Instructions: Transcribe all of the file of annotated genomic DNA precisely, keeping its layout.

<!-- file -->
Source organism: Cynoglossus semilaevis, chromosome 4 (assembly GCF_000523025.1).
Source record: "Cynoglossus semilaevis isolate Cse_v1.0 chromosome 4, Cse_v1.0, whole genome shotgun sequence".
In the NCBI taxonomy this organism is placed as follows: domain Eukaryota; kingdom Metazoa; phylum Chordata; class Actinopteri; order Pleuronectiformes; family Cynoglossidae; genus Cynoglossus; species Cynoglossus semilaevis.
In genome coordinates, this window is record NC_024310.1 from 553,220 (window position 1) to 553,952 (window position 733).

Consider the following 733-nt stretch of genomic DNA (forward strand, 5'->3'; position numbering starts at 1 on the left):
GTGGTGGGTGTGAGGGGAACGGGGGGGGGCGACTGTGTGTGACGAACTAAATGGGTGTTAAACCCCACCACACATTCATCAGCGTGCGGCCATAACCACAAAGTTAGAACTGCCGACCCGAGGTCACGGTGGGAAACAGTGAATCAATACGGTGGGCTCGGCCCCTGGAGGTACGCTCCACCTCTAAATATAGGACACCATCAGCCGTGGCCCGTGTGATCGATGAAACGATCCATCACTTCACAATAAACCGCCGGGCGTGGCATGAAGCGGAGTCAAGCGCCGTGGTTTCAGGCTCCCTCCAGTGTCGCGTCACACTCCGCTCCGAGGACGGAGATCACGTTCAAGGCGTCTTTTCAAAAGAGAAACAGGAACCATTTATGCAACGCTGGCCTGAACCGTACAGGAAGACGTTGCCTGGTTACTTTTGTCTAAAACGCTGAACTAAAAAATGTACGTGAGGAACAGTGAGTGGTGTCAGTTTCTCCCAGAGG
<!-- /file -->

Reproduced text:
Source organism: Cynoglossus semilaevis, chromosome 4 (assembly GCF_000523025.1).
Source record: "Cynoglossus semilaevis isolate Cse_v1.0 chromosome 4, Cse_v1.0, whole genome shotgun sequence".
In the NCBI taxonomy this organism is placed as follows: domain Eukaryota; kingdom Metazoa; phylum Chordata; class Actinopteri; order Pleuronectiformes; family Cynoglossidae; genus Cynoglossus; species Cynoglossus semilaevis.
In genome coordinates, this window is record NC_024310.1 from 553,220 (window position 1) to 553,952 (window position 733).

Consider the following 733-nt stretch of genomic DNA (forward strand, 5'->3'; position numbering starts at 1 on the left):
GTGGTGGGTGTGAGGGGAACGGGGGGGGGCGACTGTGTGTGACGAACTAAATGGGTGTTAAACCCCACCACACATTCATCAGCGTGCGGCCATAACCACAAAGTTAGAACTGCCGACCCGAGGTCACGGTGGGAAACAGTGAATCAATACGGTGGGCTCGGCCCCTGGAGGTACGCTCCACCTCTAAATATAGGACACCATCAGCCGTGGCCCGTGTGATCGATGAAACGATCCATCACTTCACAATAAACCGCCGGGCGTGGCATGAAGCGGAGTCAAGCGCCGTGGTTTCAGGCTCCCTCCAGTGTCGCGTCACACTCCGCTCCGAGGACGGAGATCACGTTCAAGGCGTCTTTTCAAAAGAGAAACAGGAACCATTTATGCAACGCTGGCCTGAACCGTACAGGAAGACGTTGCCTGGTTACTTTTGTCTAAAACGCTGAACTAAAAAATGTACGTGAGGAACAGTGAGTGGTGTCAGTTTCTCCCAGAGG